The San Luis & Rio Grande Railroad (SLRG) runs west from a connection with the Union Pacific Railroad at Walsenburg, CO, over the Sangre de Cristo Mountains at La Veta Pass and into the fertile valley of the San Luis and Rio Grande Rivers. At Alamosa, the railroad splits with a branch extending south to Antonito — just north of the New Mexico border — and northwest to South Fork. In addition to the Union Pacific, the SLRG connects with the shortline San Luis Central Railroad (SLC) at Monte Vista and the Denver and Rio Grande Historical Foundation at Derrick, just west of South Fork. The SLRG is just under 150 miles long. The highest point on the SLRG at La Veta Pass, is 9,242 feet above sea level, the highest rail freight line in North America. The primary commodities hauled by the SLRG are grain, minerals, specialty rock products and produce. SLRG also handles substantial bridge traffic to and from the SLC. Permian Basin Railways acquired SLRG in December 2005. Live Video Link to Alamosa Yard.
The oldest predecessor of today’s SLRG was the Denver and Rio Grande Railroad (D&RG), which was chartered in 1870. The line over La Veta Pass to Alamosa and Antonito was originally envisioned as part of an ambitious and never-realized narrow gauge (three feet between the rails) line linking Denver with Mexico City. The narrow gauge tracks crossed the pass in 1877 and reached Alamosa on July 6, 1878. The railroad was pushed on to Antonito by 1880 and ultimately to Santa Fe, New Mexico and Silverton, Colorado. The D&RG built west from Alamosa, completing the line to South Fork and its terminus at Creede in 1881.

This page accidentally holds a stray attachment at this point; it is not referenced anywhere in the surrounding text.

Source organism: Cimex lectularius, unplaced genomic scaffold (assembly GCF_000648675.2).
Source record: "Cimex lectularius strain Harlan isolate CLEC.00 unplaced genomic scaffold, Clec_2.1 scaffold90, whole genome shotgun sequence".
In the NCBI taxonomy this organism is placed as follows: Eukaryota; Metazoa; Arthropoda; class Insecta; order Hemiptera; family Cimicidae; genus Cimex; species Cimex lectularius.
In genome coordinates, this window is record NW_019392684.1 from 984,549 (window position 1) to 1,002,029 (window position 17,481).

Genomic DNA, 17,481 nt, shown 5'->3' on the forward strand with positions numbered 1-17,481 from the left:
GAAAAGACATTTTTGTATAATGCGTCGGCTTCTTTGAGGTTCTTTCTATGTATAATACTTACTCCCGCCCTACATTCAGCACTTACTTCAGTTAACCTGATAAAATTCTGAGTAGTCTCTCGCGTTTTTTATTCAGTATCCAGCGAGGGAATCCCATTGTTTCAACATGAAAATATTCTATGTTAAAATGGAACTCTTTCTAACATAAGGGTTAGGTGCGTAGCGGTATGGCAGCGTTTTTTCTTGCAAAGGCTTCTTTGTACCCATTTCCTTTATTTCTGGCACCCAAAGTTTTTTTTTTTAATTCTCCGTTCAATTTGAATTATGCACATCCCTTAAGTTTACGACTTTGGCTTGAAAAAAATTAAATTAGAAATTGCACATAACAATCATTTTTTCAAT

By the late 1880s, the inherent isolation of narrow gauge railroads from the national network began to put them at a competitive disadvantage. The D&RG converted the La Veta Pass and the Creede lines to standard gauge around 1900. The line to Antonito was also converted to standard gauge, but a third rail, laid to three-foot gauge, remained to Alamosa until the end of regular narrow gauge operation in 1968. Coincident with the conversion to standard gauge, the D&RG realigned the route over La Veta Pass to lower the summit, straighten curves and reduce grades.
In 1908, the D&RG was consolidated with the Rio Grande Western to form the Denver and Rio Grande Western (DRGW). In 1988, the DRGW purchased the giant Southern Pacific Railroad (SP). The combined companies were named for the larger and wider-reaching company, the SP. Union Pacific Railroad (UP) purchased and merged the SP in 1996. On June 29, 2003, the UP sold the Walsenburg – Alamosa, Alamosa – Antonito and Alamosa – Derrick (just west of South Fork) to shortline railroad conglomerate RailAmerica (RA). RA sold the SLRG to Permian Basin Railways on December 22, 2005.
SLRG operates a variety of passenger excursions and themed event trains over scenic La Veta Pass and through historic San Luis Valley May through October. For more information, go to www.coloradotrain.com or call 877-7CO-RAIL (877-726-7245).
At a Glance
Reporting Marks: SLRG
Miles of Track: 149.60
Cities Served/Transloading Facilities Available: All stations have siding(s) for liquid and/or bulk transfer.
La Veta, CO
Fort Garland, CO
Alamosa, CO, freight dock warehouse
La Jara, CO
Antonito, CO, freight, dock, warehouse
Monte Vista, CO
Del Norte, CO
South Fork, CO
Rio Grande, CO
Locomotives Operated: Five
Freight Cars Operated: none
Service Frequency: Five days per week
Car Storage – contact Todd Cecil
Union Pacific Railroad at Walsenburg, CO
BNSF Railway at Walsenburg, CO Individual moves must be reviewed and a waiver granted by Union Pacific under the Railroad Industry Agreement.
San Luis Central Railroad, Sugar Junction, CO
601 State Street
Alamosa, CO 81101
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